I've told you about my love affair with running. I still run, in a lovely trail, about 3, sometimes 4 times per week, but this has changed over the years. I have times in which I'm running almost every day and weeks in which I can only sneak in two. I have a rule however, I exercise every single day. Yes, every single day. Why? because last year I discovered my other workout match made in heaven: weight lifting, through the amazing women behind Tone it Up. They offer countless videos on youtube, the most amazing dvd's, and all you need is your living room floor, a set of weights and a yoga mat. Here's the best thing though, every single week, on Sundays, they provide you with a weekly schedule of workouts. That's right, it's basically a personal trainer in your pocket who tells you exactly what to do every single day. I fell in love with them instantly, and soon I will have been doing their daily workouts (on top of my running and yoga) for one entire year almost without missing a session. This amazing success, which I can honestly count as one of my biggest accomplishments (it has been so powerful on so many levels!), is partly due to the amazing women behind it, and partly because I discovered that I just love feeling the strength that comes with lifting weights. It gives me a high very different from running which I can only describe as superhero power. I'll say it again, find your match, and you'll never want to be without it.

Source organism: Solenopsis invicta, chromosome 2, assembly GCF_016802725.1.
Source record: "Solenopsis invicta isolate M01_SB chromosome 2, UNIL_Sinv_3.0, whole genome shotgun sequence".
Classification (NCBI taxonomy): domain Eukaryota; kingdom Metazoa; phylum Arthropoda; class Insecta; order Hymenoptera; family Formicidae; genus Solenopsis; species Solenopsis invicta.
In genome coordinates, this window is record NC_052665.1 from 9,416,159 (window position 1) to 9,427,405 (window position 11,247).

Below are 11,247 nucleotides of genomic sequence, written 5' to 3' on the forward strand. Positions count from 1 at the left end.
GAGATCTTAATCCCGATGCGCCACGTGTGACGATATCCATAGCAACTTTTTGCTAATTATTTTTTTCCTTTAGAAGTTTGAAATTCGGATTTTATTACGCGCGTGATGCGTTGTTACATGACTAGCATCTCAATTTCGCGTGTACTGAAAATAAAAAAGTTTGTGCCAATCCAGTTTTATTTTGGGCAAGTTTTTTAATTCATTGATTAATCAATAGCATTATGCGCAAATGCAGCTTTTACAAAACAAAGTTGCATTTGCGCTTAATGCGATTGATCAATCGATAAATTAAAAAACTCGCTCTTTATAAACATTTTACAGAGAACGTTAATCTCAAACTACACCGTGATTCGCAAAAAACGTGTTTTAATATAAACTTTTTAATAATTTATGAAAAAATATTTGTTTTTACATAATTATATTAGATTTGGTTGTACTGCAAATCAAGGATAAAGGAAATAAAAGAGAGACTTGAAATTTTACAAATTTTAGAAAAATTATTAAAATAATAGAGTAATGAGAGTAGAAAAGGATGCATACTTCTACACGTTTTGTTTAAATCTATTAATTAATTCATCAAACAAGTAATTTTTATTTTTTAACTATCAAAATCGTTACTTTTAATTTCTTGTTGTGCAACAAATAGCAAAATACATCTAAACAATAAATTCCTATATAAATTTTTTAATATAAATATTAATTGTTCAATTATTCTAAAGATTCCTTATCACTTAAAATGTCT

Spin, run, walk, climb the stairs to your office, surf, play soccer, swim, zumba like it's hot, namaste your way to health, walk the dog, join a gym, try pilates, hike in nature, climb a mountain.... find your bliss, and do something physical every day.
Soon you'll notice that exercise is much more than creating a calorie deficit.
There's one more thing I need to tell you about my mother, something known only to the people who were close to us at the very end, but that I think might inspire you and make you see things in a new light. My mother had been ill all her life, I saw her go from walking to wheelchairs, to bed rest, to canes and crutches and walking again, to wheelchairs again. Towards the end of her life at the young age of 55, she was a double amputee (both legs... although she didn't survive long past the second). I saw her lose her body slowly and painfully, I saw what it means for a body to not be your own anymore. She was very much alive and joyful, but her body belonged to machines, doctors, nurses, not to her. There's something so exhiliarating and wonderful about feeling "in your body", strong and in control. That is what exercise is for. It reminds us that we are alive, and one of the lucky ones to be able to jump, skip, hike and yes... run.
I hope that with this post you can all do a little digging of your own to find your match, and that it inspired you and changed your mindset about exercise. That's the first step. I do however know how challenging getting a new routine going can be, so in our next post we'll be tackling some practical tips that can help you along the way to moving that amazing body you possess. Our bodies are designed for movement, and they will thank us every time, in more ways than we can imagine.